Similar story with planting trees to make paper – they sequester carbon too, so as long as the process used to manufacture them into something else doesn’t counteract that benefit, paper would be ‘ok’ as coming from sustainable forests, there are more trees planted to replace those being removed. Younger trees that are growing rapidly sequester more carbon than mature ones, so that is one ‘good thing’. I don’t know if this kind of forestry affects the soil adversely – I don’t suppose they need to add fertilisers or pesticide control in the way that food crops require. Paper can also be recycled into card of various types, loo paper and so on – and may in some cases be recycled again and again (not the loo paper, of course – I hope).

    I did a degree in Architecture years ago – I learned then that timber as a building material is a very good product for many reasons: it ‘locks in’ carbon, it can be worked using minimal processes (unlike bricks or concrete building materials), is aesthetically pleasing much of the time, ages beautifully compared with, say, concrete, is probably better for us to live inside (assuming it isn’t treated or painted with harmful stuff), has a good insulation value and no doubt more.

    Straws – there’s a thing. I rarely use, or have ever used, a straw. I can only see the reason for their existence for, perhaps, helping someone who has a disability or injury or some other health problem to be able to ingest liquids. So they are really a ‘luxury’ item that the majority of us can live without – can’t we?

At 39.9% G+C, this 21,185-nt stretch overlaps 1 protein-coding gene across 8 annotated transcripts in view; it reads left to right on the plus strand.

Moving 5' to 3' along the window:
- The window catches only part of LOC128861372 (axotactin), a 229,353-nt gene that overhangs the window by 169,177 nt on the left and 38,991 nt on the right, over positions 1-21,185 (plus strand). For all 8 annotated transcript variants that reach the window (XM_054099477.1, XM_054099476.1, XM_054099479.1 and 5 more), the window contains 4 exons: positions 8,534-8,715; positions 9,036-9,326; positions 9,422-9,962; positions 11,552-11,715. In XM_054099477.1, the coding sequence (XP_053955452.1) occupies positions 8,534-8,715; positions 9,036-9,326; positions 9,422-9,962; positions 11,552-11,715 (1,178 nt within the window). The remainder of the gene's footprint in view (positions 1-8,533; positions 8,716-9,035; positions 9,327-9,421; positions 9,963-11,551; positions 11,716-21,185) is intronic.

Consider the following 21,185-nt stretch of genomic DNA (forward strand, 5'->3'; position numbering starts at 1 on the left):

The whole subject is vast – and the solutions are not obvious as there are so many ‘knock-on’ effects that are either ignored or brushed under the carpet to try and sell supposedly eco-friendly products – ultimately it does seem to come back to money. As long as we live in a capitalist society, we will have that problem.

    And economic ‘growth’ cannot grow for ever! What we need is a completely new model for humans to follow that may reduce pollution, reduce consumerism, provide alternatives to the ‘eat – work – sleep’ cycle which may ultimately enhance our wellbeing. It isn’t something that can happen overnight, of course – and to stop the current juggernaut of mass consumerism will be extremely difficult, but I don’t think there is any other solution…

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    1. You’re right – it’s a huge subject. I’m trying to educate myself a bit more about it – for every ‘solution’ there appears to be a good reason why it won’t work!!

      Liked by 1 person

      1. anglosvizzera says:

        Yes, and the trouble is the media, or those that stand to benefit, play on the simplicity of things to con us into making changes that probably don’t help or may make things even worse! Similar scenario with the ‘veganism’ cult – whilst it’s obvious that mass production of meat and animal produce is mostly harmful and uncaring, stopping consumption of all animal produce and replacing with all plant-based foods is also not the answer, both from an environmental aspect as well as a health aspect – but there does seem to be some kind of evangelical belief by many choosing ‘veganism’ that prevents them from seeing the bigger picture.

        Liked by 1 person